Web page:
Mat was working all last weekend so on Saturday morning I decided I would go for a walk so that I didn’t end up getting cabin fever and feel like I had just sat in front of the computer all day, which was becoming increasingly likely.
I wanted to go into the village and thought I start by walking in the opposite direction, head towards the north of Avalon Beach, then walk down the beach, cross the road and end up in the village that way.
On my way to North Av I found a wicked little footpath following a creek and all along the side was colourful graffiti. I assume it was legal as a lot of it seemed to be divided into sections so different artists could have their own canvas, so to speak.
It’s not the best graffiti in the world but I like it. I have developed a strong appreciation for the sometimes controversial art medium since my brother started to nurture his artistic flare in this field a year or so ago.
So much for a bracing walk. When I reached the beach my camera came straight out again and I spent a good half hour sitting on the rocks clicking away, trying to improve my eye for a good composition.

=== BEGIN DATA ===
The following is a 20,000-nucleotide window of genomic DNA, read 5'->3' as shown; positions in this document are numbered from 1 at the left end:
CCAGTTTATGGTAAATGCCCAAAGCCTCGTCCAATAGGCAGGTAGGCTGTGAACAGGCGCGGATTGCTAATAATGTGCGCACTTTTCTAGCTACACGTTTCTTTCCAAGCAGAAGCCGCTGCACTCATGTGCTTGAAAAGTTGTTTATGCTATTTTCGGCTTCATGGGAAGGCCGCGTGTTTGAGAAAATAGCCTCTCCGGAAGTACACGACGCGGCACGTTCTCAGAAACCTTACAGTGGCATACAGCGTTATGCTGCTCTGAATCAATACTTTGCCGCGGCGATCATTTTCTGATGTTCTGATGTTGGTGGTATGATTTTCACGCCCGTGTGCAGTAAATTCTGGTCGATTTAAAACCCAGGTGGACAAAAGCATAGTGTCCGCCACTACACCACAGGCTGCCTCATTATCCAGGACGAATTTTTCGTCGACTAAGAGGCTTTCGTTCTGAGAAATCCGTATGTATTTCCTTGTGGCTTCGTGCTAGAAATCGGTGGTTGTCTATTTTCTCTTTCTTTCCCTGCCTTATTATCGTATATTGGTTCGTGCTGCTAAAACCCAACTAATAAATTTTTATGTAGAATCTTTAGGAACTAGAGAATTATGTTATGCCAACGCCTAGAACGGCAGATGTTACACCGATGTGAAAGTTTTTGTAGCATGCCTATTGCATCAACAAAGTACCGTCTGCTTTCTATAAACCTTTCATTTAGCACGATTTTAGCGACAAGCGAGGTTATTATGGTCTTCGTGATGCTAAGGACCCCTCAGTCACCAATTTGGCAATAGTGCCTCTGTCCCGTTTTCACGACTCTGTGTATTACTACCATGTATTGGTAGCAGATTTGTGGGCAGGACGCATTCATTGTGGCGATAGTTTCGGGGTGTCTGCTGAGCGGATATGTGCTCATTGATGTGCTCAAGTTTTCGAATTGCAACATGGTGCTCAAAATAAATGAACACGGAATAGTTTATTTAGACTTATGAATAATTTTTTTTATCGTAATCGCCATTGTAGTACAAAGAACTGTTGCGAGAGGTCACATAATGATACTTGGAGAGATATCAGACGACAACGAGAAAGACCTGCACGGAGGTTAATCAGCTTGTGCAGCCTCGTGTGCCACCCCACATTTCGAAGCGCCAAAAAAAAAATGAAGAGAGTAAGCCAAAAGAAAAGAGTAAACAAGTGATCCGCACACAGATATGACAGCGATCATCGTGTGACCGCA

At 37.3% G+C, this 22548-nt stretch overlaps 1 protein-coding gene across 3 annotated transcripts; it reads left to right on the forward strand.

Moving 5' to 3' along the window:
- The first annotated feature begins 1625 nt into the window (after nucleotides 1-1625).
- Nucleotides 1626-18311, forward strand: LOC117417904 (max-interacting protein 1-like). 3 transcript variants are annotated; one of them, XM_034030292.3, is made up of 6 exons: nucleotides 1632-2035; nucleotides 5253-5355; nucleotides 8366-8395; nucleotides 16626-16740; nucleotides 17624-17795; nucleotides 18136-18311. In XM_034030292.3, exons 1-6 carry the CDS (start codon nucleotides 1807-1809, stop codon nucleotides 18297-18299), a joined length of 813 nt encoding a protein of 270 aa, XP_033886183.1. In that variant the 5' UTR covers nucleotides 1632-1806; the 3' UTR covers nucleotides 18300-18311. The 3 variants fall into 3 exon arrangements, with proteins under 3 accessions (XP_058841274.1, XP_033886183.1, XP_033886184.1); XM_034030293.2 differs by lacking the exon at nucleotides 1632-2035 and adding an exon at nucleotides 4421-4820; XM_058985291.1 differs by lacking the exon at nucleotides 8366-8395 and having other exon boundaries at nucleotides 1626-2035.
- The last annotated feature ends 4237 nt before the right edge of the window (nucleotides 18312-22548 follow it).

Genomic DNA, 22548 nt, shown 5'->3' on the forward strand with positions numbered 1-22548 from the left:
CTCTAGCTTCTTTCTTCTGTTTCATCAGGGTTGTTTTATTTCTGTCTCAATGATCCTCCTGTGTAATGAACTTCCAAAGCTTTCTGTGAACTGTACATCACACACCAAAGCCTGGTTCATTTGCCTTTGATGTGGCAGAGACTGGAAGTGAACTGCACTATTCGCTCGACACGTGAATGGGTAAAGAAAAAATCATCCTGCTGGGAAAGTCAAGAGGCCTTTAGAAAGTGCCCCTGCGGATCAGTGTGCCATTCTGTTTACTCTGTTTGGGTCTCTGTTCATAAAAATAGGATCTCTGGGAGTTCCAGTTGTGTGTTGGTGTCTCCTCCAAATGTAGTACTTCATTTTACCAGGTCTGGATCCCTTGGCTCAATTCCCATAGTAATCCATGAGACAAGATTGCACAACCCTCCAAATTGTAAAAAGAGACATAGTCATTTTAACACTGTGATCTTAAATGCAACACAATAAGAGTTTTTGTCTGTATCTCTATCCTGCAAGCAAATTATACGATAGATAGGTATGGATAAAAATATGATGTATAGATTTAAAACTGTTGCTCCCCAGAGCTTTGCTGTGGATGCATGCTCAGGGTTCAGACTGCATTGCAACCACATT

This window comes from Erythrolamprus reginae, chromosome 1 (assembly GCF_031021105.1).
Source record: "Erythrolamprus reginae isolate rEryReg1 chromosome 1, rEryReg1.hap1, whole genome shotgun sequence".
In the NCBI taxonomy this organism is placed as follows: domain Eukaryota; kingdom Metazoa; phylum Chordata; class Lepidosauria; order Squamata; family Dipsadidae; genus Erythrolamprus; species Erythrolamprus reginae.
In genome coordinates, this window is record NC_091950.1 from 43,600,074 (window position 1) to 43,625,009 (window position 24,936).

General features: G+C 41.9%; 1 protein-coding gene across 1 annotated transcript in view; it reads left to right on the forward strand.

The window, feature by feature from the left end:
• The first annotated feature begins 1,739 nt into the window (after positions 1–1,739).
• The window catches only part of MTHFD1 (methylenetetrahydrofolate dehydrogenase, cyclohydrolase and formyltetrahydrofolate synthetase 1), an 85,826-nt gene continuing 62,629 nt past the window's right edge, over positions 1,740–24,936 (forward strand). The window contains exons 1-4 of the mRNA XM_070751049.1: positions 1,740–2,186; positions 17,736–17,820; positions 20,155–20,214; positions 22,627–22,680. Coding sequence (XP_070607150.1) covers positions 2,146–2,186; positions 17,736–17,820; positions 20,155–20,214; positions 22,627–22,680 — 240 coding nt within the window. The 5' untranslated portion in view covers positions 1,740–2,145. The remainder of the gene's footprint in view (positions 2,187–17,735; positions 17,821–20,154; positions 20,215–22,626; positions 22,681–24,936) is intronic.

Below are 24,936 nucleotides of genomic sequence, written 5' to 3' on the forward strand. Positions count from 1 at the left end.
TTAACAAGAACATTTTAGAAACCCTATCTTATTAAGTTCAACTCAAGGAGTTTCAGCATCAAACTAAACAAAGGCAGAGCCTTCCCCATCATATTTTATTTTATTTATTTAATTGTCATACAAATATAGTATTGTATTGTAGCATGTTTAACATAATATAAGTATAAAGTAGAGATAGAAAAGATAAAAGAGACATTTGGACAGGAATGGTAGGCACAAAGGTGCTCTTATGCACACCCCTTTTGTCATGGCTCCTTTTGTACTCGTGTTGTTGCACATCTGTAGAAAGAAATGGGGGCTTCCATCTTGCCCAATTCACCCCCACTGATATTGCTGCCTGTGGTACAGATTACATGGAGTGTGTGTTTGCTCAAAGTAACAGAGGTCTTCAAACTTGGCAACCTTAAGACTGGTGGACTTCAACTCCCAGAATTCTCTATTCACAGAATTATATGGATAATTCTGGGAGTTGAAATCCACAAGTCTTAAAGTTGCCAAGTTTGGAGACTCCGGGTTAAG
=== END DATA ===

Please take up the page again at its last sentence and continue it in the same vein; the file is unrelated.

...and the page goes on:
Once I’d finished with photographing the seascape I retrieved my bag from a nearby rock and proceeded along the beach only to get stopped by another photo opportunity. There were lots of Bluebottles washed up on the beach – a common type of jellyfish that has an inflatable balloon thing that it uses to catch the wind and drift along the sea along with long stinging tentacles. I’ve never been stung by them but it’s very common and it doesn’t hurt too much by all accounts, just itches a bit and leaves you with red wheel marks for a day or two. I tend to avoid the sea if there is a spate of them.
On googling Bluebottle to find out a bit more about them I was very surprised to discover this is an Aussie/Kiwi term and they are actually known to the rest of the world as the infamous Portuguese Man o’War! I always thought they would be so much bigger somehow. They are not jellyfish at all but siphonophores and are made up of a colony of four zooids. It’s fascinating and if you’re interested check out the wiki entry or I’ll be here for hours otherwise 🙂
This is typical of Aussies and their funny alternative language, what with their goannas (monitors) and white pointers (great whites). It’s good to know the wildlife is slightly more familiar than I thought it was.
When I’d finished with the Bluebottles I moved on to dead birds – there were at least ten poor bodies washed up on the beach after the recent storms – I thought they provided a fascinatingly macabre photo opportunity.
I’m not sure what sort of bird this is. From the beak shape I would hesitate a guess at some sort of petrol but on checking my bird book there are so many different types I really have no idea. Anyone out there an expert? Please comment below.